Figure 5. Histopathological images: Macroscopic (a), microscopic (b). RIGHT above knee amputation showing a grey to white cartilaginous tumour (26 x 15 x 14cm) with focal areas of necrosis [between black arrows on (a)]. The tumour is 34cm from the bone resection margin. On Microscopic image (b) grade 3 chondrosarcoma secondary to synovial chondromatosis is seen here infiltrating bone.



Case 2

A 68-year-old right-handed female was referred to the Musculoskeletal clinic due to a left wrist injury sustained during her holiday 2 years ago. She had a medical history of a successful trapeziectomy of the left hand and carpal tunnel decompression a couple of years prior to the injury. After the trauma, she experienced pain and spontaneous swelling over the left forearm. An ultrasound scan was conducted, which revealed features of flexor tenosynovitis (Figure 6). She received a trial of a steroid injection in her flexor tendon sheath and a course of oral steroids, but neither intervention provided significant relief from her symptoms. Additionally, multiple attempts were made to aspirate the lesion, but these were found to be uncomfortable and yielded dry aspirates.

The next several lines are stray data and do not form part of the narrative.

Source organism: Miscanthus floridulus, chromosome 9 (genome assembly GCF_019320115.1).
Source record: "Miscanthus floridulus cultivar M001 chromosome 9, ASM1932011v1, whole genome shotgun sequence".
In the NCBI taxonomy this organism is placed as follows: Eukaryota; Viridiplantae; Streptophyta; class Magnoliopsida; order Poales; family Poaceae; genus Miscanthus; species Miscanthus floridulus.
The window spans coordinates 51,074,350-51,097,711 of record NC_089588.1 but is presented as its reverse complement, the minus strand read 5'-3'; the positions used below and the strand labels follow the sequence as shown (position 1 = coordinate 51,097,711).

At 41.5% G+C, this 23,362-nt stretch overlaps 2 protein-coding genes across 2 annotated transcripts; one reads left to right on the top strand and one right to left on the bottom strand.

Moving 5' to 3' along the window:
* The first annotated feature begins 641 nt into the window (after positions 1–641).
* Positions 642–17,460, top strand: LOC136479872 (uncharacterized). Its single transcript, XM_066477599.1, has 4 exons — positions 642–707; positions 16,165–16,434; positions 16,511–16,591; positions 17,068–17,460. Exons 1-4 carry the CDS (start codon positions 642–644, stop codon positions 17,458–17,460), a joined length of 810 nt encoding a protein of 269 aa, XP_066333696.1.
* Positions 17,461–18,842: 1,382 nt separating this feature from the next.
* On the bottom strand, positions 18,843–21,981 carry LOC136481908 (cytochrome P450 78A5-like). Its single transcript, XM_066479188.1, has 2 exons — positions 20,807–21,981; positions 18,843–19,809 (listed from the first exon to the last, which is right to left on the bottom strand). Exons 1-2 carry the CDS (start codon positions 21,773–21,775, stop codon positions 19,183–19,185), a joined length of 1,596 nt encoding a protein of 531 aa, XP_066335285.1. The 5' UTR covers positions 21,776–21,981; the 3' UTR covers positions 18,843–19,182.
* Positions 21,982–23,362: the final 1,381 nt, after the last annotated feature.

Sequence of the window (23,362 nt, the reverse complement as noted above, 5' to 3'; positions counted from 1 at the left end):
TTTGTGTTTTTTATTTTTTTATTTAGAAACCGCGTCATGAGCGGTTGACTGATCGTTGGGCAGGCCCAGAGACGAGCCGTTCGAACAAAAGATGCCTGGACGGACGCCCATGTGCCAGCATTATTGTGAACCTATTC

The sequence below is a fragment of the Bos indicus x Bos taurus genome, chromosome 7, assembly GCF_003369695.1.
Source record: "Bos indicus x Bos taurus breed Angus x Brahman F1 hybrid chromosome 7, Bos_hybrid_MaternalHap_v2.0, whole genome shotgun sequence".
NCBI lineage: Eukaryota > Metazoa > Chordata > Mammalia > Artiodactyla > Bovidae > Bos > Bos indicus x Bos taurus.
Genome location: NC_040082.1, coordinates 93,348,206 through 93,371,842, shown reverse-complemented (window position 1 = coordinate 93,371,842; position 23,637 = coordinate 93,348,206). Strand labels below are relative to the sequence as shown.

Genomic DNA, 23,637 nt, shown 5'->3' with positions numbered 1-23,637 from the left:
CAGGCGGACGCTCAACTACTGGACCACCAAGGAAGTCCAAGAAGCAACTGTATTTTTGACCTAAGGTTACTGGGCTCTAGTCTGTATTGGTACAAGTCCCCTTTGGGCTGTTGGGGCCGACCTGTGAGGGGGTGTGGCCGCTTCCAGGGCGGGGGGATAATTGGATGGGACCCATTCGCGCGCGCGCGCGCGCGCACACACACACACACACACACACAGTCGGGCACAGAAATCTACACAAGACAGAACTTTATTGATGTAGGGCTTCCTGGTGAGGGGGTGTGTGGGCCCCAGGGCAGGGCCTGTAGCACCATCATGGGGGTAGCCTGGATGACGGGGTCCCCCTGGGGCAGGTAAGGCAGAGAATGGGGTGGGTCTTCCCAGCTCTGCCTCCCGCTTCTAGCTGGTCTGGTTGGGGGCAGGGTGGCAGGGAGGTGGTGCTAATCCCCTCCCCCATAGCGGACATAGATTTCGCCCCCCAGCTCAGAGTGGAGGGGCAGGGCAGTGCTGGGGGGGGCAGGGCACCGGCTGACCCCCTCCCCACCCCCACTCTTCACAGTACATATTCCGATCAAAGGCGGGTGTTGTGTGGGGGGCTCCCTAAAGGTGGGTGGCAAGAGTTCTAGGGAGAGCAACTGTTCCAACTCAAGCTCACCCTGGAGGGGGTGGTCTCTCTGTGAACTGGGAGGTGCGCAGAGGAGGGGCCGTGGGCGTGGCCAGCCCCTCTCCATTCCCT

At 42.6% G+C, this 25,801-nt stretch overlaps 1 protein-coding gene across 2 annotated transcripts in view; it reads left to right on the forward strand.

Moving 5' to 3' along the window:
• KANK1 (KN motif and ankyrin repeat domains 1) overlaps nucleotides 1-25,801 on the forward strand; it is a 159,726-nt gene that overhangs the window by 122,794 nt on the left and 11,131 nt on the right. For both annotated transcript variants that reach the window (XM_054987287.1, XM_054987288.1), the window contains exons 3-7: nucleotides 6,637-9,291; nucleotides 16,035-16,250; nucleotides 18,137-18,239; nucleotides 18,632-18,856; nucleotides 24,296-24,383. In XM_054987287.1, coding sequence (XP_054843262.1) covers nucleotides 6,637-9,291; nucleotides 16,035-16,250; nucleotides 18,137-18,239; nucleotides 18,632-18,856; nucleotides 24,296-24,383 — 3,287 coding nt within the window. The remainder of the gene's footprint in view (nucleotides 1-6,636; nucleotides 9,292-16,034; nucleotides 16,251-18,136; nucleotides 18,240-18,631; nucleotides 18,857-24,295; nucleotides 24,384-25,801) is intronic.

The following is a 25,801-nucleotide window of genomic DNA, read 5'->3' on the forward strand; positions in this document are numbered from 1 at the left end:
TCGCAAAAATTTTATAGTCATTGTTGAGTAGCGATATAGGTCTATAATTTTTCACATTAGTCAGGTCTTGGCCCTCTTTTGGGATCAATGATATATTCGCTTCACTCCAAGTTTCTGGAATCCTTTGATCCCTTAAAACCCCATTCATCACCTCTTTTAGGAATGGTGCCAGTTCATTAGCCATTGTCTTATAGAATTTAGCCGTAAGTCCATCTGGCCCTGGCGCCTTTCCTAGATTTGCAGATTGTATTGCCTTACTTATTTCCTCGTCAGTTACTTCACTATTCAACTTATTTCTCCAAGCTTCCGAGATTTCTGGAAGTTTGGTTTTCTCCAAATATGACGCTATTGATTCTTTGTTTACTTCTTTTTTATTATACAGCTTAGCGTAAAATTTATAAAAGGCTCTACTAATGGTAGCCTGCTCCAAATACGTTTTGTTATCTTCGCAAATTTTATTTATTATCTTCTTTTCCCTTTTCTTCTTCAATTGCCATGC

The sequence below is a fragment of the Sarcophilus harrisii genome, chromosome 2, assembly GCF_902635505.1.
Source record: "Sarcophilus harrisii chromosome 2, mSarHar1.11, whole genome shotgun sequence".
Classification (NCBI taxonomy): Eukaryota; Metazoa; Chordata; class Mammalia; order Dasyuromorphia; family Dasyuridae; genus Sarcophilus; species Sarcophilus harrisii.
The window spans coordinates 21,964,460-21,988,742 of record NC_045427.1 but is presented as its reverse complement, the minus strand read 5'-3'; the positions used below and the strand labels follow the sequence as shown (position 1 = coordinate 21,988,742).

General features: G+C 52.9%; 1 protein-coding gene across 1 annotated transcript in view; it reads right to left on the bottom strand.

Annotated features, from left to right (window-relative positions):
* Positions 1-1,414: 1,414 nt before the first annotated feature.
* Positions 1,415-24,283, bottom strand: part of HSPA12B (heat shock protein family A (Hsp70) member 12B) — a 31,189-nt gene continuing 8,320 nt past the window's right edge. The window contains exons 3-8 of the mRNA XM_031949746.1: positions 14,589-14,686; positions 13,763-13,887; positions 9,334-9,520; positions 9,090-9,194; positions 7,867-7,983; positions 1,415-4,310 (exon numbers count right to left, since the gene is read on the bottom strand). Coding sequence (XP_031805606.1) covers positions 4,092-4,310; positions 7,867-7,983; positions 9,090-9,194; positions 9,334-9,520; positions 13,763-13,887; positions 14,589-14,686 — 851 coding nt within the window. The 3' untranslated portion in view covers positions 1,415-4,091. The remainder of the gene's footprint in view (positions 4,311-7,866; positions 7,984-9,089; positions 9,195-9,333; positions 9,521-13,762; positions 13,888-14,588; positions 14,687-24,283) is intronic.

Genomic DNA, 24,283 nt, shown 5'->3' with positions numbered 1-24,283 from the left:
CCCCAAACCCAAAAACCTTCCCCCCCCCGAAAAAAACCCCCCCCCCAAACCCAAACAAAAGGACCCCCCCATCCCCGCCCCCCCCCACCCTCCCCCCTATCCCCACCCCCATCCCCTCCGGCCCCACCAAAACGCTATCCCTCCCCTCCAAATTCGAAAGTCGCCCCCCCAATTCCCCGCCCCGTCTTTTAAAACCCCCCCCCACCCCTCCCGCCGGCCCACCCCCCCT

Before an outpatient routine MRI could be performed, the patient presented with a rapidly increasing swelling in her left forearm, accompanied by increasing pain, crepitus, and functional impairment. Upon examination, the swelling was tense and tender on the volar aspect of the left forearm with overlying erythema of the skin and dilated subcutaneous veins. The patient was experiencing severe pain and had flexion deformity of her fingers.

An urgent MRI was conducted, which revealed a rapidly growing, fungating soft tissue lesion (Figure 7). Due to the concerning findings, the patient was transferred to a tertiary sarcoma centre, where a biopsy confirmed the presence of spindle cell/pleomorphic sarcoma. She then underwent a left-sided above-elbow amputation and chemotherapy. A follow-up CT scan of the thorax, abdomen, and pelvis performed after two cycles of chemotherapy revealed progressive diffuse pulmonary metastasis (Figure 8).



Synovial-based pathologies pose a diagnostic challenge as they encompass a wide range of both benign and malignant conditions.8-10 Malignant pathologies such as SCH and SSM may mimic benign synovial pathologies like synovial cysts, ganglia, fasciitis, bursitis, tenosynovitis, as well as inflammatory processes such as crystal arthropathy, gouty tophi, and rheumatoid nodules.11-14 The monophasic and biphasic histologic subtypes of SSMs are often misinterpreted as benign pathology due to their slow growth and well-defined appearance.15 Patients typically present with a slowly growing mass accompanied by persistent pain despite conservative treatment.16